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Longevity, Cardiovascular Disease, and Taurine Part 2 of 2

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Longevity, Cardiovascular Disease, and Taurine Part 2 of 2

Taurine has been approved for the treatment of Congestive Heart Failure (CHF) in Japan for several years.  In addition to relieving breathlessness with exertion and fluid retention, it can also eliminate the need for drugs such as digoxin.  Taurine has been found to increase exercise capacity of CHF patients and may prolong lifespan.

Taurine has also proved effective in preventing hypertension from developing.  A study of 120 prehypertensive patients receiving 1.6 grams of taurine per day for 12 weeks had decreases in both systolic and diastolic blood pressure.  The higher the initial blood pressure, the greater improvement was seen with taurine supplementation.  The factors identified were decreases in oxidative stress, sympathetic tone, and inflammation, combined with improved kidney function and calcium homeostasis.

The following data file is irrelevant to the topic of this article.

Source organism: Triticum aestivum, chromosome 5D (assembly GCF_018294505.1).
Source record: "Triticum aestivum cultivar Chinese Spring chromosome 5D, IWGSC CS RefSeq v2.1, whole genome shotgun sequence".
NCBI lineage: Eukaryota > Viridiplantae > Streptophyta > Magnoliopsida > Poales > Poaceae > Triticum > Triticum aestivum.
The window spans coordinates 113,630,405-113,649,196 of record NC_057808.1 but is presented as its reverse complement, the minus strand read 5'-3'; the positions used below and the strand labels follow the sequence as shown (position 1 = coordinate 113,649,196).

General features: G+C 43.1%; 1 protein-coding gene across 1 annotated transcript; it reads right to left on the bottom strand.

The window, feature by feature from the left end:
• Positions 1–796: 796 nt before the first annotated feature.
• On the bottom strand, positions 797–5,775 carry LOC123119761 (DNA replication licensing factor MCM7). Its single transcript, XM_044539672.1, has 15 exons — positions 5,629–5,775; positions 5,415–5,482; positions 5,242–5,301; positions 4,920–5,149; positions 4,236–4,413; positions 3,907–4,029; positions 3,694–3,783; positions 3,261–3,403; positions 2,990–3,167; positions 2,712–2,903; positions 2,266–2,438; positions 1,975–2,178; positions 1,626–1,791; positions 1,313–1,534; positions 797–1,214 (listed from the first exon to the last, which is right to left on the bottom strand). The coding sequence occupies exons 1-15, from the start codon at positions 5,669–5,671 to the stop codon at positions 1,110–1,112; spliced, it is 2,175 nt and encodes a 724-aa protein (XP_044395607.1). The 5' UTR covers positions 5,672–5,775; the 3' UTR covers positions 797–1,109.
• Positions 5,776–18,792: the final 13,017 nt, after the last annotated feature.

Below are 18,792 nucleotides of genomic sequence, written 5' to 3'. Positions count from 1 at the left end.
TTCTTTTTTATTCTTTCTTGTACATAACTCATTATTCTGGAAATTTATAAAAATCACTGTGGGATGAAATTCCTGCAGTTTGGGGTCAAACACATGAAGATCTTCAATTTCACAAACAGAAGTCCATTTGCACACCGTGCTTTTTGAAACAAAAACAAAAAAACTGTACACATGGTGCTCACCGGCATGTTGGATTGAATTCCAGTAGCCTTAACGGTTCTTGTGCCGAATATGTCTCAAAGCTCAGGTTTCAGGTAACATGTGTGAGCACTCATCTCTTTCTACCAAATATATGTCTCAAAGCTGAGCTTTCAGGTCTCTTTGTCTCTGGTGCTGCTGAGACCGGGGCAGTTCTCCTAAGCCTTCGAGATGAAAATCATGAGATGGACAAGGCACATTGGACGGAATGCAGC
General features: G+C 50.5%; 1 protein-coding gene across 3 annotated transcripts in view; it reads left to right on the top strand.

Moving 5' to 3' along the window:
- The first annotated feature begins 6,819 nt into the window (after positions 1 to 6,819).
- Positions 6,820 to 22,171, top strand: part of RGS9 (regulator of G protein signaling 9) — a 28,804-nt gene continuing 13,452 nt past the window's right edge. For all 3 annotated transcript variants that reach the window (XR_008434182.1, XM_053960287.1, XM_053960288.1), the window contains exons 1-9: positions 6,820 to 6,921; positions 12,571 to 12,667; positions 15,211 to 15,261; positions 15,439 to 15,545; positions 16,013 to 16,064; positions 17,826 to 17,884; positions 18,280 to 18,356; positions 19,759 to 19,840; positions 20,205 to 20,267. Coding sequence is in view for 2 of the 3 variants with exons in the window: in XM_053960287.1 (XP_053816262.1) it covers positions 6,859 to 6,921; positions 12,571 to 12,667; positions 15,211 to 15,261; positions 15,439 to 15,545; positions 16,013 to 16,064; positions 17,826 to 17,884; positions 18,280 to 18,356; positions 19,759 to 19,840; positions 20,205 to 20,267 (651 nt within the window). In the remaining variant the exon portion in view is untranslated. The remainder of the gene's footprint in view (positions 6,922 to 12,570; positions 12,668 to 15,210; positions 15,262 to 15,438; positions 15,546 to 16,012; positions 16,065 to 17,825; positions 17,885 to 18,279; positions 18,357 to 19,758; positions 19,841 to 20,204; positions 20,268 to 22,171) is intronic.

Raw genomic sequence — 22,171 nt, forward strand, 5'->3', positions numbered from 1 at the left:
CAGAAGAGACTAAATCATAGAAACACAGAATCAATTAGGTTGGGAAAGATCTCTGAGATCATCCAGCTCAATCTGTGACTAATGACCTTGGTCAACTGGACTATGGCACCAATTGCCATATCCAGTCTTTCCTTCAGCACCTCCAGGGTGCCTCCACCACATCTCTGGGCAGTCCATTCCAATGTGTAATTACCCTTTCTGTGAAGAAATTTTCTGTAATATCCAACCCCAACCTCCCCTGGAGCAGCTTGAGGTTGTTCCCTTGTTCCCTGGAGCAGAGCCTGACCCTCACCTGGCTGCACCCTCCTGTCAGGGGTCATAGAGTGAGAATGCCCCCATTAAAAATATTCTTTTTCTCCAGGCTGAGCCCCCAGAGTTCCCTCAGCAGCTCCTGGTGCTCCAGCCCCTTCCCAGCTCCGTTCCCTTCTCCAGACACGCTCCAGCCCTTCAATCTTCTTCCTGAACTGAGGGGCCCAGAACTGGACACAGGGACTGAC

Taurine has several beneficial effects on vascular tissue which inhibit or reverse the atherosclerotic process.  These include inhibition of apoptosis, inflammation, and oxidative stress.  Taurine inhibits smooth muscle cell proliferation, which is part of the cascade of events leading to the development of atherosclerotic plaque.

Stroke is a leading cause of death and disability.  A main contributor to neuronal death during stroke is the accumulation of glutamate.  Taurine helps protect cells from excess glutamate by reducing the overload of calcium and reducing oxidative stress.

For people who don’t like or are allergic to fish, three grams of taurine per day in divided doses is a typical regimen.  In a study of individuals with severe hypertension, the subjects experienced a significant drop in both systolic and diastolic blood pressure withing two months after taking 1 gram of taurine in their tea three times a day.

Terry Pfau DO, HMD

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